A devoted fan who had taken 10 or so years off from listening to Dar Williams would probably be disappointed by her newest album. Whereas Williams’s excellent first two releases, “The Honesty Room” (1993) and “Mortal City” (1996), offered compelling collections of funny, poignant, girl-with-her-guitar, lyrically driven songs, “Promised Land,” like her other recent albums, is more poppy, more produced and less energetic.
But the claim that “the older stuff is better,” besides being as clichéd as possible, is always necessarily biased by the speaker’s fond memories of “discovering” the artist. It’s easy to become so wrapped up in missing old habits that one fails to notice what an artist has gained and maintained over time — and though Williams may be missing a little of her youthful spunkiness, “Promised Land” deserves praise for its older, wiser reinterpretations of some of her time-tested songwriting assets.
Williams has always liked to venture off the beaten folk path, eschewing worn-out topics and opting instead to write about everything from insurance fraud to the benefits of psychoanalysis. After 15 years, Williams still delivers in this regard — the most exciting track on the album is “Buzzer,” a driving ballad sung from the perspective of a participant in a psychological study that evokes the infamous Milgram experiments. Not only is it both catchy and melodically innovative, but it somehow succeeds as a sympathetic, non-preachy portrayal of a complicated ethical question in just a few simple rhymes.
Yet “Promised Land,” with its heavier production, is less lyrically driven than some of her earlier albums. That means Williams loses some of her charming singer-songwriter vibe, which is unfortunate; on the other hand, she gains the ability to sing about a complex topic like the banality of evil without beating her listeners over the head with it.
The album’s lighter focus on lyrics also hides one of the most irritating elements of Williams’s songwriting. As it turns out, she’s still as starry-eyed as ever, which could be considered an amazing triumph of youthful idealism but is actually an annoying example of all that is awful about folk music. For example, an otherwise enjoyable track called “Go to the Woods,” with a twangily upbeat tune and backup vocals by Suzanne Vega, includes unforgivably Woodstock lines such as, “Out in the storybook land are many leagues of the wild / Wise and uncontainable as a windy-haired child.” While it’s almost comforting to find the same reasons to roll one’s eyes at Williams even after all these years, mostly it’s just embarrassing.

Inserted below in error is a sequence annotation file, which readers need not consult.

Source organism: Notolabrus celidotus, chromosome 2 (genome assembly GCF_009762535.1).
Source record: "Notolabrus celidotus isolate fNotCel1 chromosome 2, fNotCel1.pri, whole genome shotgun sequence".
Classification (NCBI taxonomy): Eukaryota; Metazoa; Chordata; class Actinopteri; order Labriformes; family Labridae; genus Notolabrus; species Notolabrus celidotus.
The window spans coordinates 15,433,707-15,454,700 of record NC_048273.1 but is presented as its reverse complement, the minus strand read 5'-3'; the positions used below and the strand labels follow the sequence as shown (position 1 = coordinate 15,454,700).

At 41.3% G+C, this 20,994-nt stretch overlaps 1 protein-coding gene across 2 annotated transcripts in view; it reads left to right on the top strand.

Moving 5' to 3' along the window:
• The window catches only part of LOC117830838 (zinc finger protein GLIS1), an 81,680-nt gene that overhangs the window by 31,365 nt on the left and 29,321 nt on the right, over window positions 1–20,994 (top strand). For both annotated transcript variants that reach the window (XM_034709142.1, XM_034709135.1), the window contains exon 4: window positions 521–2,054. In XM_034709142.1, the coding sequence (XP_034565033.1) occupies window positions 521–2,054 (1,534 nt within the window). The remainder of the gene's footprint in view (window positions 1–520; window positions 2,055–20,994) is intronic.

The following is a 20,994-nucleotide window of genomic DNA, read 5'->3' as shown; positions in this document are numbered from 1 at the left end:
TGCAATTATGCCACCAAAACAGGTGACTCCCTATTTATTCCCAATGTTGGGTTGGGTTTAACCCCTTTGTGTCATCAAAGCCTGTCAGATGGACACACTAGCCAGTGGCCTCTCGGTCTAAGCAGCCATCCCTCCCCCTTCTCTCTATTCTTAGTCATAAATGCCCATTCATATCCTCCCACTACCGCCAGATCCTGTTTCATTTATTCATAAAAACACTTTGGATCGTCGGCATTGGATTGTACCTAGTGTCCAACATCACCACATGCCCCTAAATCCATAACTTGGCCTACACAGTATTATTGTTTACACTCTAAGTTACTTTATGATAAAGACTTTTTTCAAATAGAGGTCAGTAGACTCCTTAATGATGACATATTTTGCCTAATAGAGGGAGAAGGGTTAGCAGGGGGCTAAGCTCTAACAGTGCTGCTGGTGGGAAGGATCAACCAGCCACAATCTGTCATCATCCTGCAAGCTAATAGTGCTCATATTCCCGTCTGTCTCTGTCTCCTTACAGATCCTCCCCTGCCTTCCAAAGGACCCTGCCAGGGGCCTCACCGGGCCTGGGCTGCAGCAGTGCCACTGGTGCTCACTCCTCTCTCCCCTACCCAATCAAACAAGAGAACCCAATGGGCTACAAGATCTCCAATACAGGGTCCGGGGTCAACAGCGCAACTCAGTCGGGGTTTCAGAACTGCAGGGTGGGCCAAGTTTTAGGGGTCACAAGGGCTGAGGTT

Fortunately, Williams’s enthusiasm has positive consequences too, as she continues to possess the guts and the skill necessary to pull off beautiful covers of unexpected tracks. She rocked out (acoustically) on The Kinks’ classic “Better Things” on her 1997 album “End of the Summer,” and on “Promised Land” she ventures even farther afield with a soulful interpretation of “Midnight Radio” from the alternative rock musical “Hedwig and the Angry Inch,” whose composer Stephen Trask was her classmate at Wesleyan.
But most of all, Williams continues to produce compellingly introspective tracks, something her fans have loved her for since she gently tackled her own childhood gender issues on “The Honesty Room’s” first track, “When I Was a Boy.” In a song called “The Easy Way,” Williams addresses the toughness she demanded of herself in past relationships, coming to the conclusion that she deserves a change. This kind of lyrical self-analysis has always been one of Williams’s most formidable talents, and it’s one that, unsurprisingly, seems to have grown as Williams has matured. Her songs may be a little less edgy and a little more radio-ready, but her work’s intelligent, insightful core is present on “Promised Land” in full force.